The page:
If you’ve been detained, assaulted, harassed or had your rights violated but you don’t want to take legal action then there are still other avenues open to you. Action taken outside of the legal system still helps to protect the rights of all photographers who are working in the public square and will still give you the satisfaction of having taken reasonable action to remedy the situation.
- Contact Local Newspapers And Media: One thing that you can do is to write to the local media with your story. They may well be interested in filing a report on it and spreading the word for you. This can often shame the business involved in the violation into improving their policies and making sure that their staff are aware of the rights of photographers.
- Contact Their Supervisor: A very effective way of making sure that a security guard or other member of staff stops violating the rights of photographers is to call or contact their supervisor. Explain that you are considering contacting the media, or even the police, unless they guarantee that they will speak to the perpetrator to explain your rights as a photographer.
- Tell Your Story On Social Media Or Online Forums: Another approach you can take is to publicize the incident yourself. You can post your story on forums that focus on photography or civil rights where you may get other good advice. Lastly, you can post the story on your social media as well as the social media profile of the business that has been violating your rights.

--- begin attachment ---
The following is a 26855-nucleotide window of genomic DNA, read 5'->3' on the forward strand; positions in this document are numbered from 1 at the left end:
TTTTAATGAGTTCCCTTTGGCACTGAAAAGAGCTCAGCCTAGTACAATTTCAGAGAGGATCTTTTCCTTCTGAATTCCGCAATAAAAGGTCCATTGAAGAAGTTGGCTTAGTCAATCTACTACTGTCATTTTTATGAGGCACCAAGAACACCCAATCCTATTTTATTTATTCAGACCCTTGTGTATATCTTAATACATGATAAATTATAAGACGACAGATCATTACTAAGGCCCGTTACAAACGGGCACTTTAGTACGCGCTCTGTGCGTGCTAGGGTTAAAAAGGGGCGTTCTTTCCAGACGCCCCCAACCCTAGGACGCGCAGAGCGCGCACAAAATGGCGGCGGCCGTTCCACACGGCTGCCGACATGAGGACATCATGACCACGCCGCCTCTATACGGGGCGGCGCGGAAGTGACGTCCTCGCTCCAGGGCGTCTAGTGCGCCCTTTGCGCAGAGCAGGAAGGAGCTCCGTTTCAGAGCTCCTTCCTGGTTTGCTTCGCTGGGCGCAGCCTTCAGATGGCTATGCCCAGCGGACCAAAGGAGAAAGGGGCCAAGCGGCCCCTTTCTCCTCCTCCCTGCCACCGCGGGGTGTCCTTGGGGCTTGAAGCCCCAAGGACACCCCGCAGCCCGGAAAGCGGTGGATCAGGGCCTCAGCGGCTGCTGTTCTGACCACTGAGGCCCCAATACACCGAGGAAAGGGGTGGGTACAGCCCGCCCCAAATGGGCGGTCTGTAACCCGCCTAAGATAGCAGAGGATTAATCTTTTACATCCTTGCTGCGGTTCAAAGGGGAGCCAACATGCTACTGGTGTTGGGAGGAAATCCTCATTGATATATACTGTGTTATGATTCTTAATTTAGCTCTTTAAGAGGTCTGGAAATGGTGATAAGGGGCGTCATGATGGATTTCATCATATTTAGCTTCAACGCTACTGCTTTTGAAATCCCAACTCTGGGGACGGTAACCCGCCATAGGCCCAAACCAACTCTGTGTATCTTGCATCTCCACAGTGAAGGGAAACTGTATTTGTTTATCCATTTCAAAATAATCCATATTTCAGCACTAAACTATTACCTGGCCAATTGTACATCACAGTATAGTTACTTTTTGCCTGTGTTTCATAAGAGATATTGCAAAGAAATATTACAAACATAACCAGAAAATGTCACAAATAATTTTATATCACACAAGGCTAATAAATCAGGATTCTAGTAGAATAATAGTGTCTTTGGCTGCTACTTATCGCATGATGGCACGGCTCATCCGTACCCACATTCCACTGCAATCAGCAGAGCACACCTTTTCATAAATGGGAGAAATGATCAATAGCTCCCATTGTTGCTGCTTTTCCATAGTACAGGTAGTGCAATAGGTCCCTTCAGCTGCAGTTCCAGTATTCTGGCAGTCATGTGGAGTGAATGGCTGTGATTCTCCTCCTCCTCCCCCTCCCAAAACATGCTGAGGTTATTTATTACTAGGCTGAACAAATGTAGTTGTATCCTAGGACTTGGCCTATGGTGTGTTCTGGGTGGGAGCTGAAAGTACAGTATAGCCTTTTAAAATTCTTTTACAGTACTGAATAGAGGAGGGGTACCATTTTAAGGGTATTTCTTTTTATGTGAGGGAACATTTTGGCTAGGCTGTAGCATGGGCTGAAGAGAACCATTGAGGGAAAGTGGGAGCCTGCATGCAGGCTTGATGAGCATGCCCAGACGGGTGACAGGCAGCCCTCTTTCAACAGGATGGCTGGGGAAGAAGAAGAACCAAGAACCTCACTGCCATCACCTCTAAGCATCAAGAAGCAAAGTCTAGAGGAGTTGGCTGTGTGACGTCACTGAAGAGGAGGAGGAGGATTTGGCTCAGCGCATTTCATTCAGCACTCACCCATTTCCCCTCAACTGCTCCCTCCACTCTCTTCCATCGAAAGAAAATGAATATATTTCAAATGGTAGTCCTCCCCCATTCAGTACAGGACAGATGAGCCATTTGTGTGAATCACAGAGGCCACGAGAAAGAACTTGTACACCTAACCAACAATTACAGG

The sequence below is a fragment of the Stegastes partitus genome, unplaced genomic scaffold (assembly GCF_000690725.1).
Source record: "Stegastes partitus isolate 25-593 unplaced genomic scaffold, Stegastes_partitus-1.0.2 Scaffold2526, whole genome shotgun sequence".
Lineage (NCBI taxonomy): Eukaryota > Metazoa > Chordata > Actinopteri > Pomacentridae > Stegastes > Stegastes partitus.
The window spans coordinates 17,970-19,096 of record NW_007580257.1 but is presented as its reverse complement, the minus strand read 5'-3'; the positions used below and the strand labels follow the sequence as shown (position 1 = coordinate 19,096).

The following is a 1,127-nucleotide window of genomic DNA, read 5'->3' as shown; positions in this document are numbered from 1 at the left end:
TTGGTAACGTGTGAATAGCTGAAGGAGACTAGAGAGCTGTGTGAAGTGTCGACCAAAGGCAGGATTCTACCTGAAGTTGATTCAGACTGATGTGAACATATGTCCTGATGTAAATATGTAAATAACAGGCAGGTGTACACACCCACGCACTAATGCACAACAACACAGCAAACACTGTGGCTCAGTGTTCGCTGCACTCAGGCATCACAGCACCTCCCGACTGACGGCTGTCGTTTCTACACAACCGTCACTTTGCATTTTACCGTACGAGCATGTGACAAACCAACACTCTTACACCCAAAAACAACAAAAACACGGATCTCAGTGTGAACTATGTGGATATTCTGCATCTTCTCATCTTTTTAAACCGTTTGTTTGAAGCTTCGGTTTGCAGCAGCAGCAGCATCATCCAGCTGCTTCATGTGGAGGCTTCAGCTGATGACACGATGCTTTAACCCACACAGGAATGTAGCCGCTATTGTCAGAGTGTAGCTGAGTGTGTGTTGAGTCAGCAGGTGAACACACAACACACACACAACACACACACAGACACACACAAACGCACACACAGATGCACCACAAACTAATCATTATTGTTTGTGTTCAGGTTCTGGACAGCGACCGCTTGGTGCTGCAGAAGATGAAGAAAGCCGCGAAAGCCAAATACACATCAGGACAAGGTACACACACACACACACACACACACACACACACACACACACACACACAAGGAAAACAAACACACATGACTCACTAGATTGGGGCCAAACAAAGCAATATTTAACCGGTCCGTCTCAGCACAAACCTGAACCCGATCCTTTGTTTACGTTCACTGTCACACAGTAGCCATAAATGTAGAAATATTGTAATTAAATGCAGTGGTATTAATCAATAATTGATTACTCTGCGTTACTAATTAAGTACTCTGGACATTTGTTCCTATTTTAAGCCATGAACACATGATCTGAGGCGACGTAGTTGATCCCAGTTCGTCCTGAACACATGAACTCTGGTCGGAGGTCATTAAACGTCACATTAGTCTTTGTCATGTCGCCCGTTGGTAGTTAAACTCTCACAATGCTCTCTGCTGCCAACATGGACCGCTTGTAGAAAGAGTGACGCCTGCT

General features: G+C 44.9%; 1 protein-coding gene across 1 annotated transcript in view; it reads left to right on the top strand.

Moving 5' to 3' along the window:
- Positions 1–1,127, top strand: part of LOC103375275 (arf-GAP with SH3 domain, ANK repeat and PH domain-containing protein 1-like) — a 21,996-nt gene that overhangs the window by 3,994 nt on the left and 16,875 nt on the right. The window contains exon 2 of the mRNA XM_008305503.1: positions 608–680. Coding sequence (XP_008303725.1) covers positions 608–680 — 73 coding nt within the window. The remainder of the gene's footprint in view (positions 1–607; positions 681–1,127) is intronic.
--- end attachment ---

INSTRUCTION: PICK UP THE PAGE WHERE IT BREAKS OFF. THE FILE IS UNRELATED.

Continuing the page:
How To Deal With Harassment, Intimidation And Confrontations.
Let’s face it, the vast majority of people prefer to avoid confrontation and when it happens it can be scary and intimidating. In all situations, when you are being confronted by someone for taking photos in public try to remain as calm as you can. Also keep the tone of your voice neutral and speak in a polite way because this will make sure that they don’t have any excuse to escalate things further.
Secondly, if you have your smartphone on you then it’s often a good idea to film the incident. This will give you indisputable evidence in the case that you need to contact the police and will also help to temper the behavior of your aggressor.
Next, you should ask the person who is confronting you a series of questions:
- What is your name?
- Who is your employer?
- Are you attempting to detain me or breach my Constitutional Rights?
- If the aggressor demands that you hand over your phone or camera, ask them what legal right they have to make the request.
As A Street Photographer You Have Good Civil And Legal Protections.
While you are taking photos in a public space you are well protected by the US Constitution, the Supreme Court, the law and several civil remedies. This means that you should never be worried about shooting photos in a public space because you are well within your rights to do so.
It’s crucial that you know your rights when you’re doing street photography so you are confident enough to stand up to anyone who challenges or confronts you.
Generally speaking, it’s always going to work out better if you are confronted to be polite while still being firm about your rights. Don’t allow yourself to get worked up because this will only escalate the confrontation and so maintaining a calm and diplomatic demeanor is the ideal way to approach the situation.
However, in the vast majority of cases you shouldn’t face any harassment, intimidation or other actions which violate your rights; and so as long as you employ a bit of common sense your street photography should be enjoyable and hassle free.